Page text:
US President Barack Obama believes the Pacific Trade deal can be finalised this year, despite continued disagreements among prospective members.
AFP reports that Obama told a group of corporate executives in Washington on Wednesday that the Trade Ministers involved in the deal will meet again in coming weeks and a deal is possible.
While accepting that any deal would face the difficult task of being approved by the US Congress, he said that most chapters of the deal have been completed and claimed it would "make sure that we have a level-playing field for businesses and American workers in the fastest-growing region of the world."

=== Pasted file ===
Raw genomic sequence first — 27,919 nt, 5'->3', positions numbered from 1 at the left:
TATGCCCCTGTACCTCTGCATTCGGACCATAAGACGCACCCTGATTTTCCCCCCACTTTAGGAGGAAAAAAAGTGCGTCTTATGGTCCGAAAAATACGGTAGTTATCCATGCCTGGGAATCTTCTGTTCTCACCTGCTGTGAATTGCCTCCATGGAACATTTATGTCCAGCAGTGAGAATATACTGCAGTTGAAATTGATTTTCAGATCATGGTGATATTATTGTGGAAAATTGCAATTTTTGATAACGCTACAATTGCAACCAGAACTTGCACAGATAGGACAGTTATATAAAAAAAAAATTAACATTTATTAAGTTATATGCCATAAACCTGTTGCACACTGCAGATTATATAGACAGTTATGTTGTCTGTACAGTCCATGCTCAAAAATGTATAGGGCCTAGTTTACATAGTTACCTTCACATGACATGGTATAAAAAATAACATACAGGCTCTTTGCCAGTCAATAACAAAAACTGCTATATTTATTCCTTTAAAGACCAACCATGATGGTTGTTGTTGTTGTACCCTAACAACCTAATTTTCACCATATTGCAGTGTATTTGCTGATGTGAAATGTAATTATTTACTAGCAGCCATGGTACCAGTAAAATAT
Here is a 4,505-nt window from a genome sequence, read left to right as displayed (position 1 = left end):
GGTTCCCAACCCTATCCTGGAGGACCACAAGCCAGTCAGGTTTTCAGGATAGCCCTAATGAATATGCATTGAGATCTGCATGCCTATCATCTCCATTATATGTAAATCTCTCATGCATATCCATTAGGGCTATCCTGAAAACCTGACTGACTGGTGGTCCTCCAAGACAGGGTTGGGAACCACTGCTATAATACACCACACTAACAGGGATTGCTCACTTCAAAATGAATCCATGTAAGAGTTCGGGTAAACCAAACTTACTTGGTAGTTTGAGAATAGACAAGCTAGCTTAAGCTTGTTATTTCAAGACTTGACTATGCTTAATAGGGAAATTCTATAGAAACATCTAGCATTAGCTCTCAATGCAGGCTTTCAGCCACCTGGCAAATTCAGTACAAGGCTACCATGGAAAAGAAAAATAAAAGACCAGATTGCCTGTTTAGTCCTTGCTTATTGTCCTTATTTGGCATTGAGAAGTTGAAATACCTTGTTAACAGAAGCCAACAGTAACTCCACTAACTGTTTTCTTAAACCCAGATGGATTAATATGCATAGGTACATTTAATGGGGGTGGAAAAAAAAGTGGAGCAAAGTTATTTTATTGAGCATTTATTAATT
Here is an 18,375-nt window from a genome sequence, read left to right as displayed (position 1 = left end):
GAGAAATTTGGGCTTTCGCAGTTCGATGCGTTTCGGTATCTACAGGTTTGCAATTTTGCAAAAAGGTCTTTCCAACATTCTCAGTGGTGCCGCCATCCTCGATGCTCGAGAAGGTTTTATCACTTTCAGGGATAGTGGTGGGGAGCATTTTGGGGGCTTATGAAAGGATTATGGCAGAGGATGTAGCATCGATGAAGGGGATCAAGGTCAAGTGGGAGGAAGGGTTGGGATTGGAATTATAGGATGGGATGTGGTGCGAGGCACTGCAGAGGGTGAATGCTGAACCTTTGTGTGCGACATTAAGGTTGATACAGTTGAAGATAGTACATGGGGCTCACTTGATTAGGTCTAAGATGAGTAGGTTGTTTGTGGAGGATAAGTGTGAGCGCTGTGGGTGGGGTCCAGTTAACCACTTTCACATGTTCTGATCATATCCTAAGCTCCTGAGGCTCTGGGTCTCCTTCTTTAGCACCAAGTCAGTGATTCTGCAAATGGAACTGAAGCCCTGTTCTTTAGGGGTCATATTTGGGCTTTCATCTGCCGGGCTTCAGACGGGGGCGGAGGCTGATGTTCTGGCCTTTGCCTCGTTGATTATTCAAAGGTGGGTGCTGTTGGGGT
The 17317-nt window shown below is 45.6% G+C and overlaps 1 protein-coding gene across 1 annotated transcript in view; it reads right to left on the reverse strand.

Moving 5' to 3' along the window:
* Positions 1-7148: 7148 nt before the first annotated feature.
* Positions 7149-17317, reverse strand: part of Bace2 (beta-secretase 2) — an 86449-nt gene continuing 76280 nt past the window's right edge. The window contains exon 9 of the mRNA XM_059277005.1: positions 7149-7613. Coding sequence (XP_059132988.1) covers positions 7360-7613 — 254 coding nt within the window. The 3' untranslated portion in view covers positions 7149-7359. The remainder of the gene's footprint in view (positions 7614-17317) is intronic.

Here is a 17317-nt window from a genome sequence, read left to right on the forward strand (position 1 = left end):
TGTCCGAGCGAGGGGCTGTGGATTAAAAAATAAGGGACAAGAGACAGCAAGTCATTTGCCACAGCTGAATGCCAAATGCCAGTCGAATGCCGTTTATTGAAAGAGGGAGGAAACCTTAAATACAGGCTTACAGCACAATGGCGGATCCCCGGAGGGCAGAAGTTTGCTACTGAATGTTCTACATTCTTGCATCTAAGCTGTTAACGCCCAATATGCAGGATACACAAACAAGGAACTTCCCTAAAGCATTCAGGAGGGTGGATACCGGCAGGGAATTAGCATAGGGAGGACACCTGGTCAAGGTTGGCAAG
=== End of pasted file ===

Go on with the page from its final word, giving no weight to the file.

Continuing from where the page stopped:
The Globe and Mail quoted a Canadian government official as saying a final round of negotiations will take place in the US city of Atlanta near the end of this month.
According to the official, chief negotiators will begin discussions on September 26 and trade ministers are likely to join them in the middle of the following week.
The 12 prospective members of the TPP are Australia, Brunei, Canada, Chile, Japan, Malaysia, Mexico, New Zealand, Peru, Singapore, the United States and Vietnam.
Meanwhile, AAP reports that Opposition Leader Bill Shorten has offered to hold talks with newly appointed Prime Minister Malcolm Turnbull in an effort to pass the China Free Trade Agreement.
Turnbull has yet responded to the request.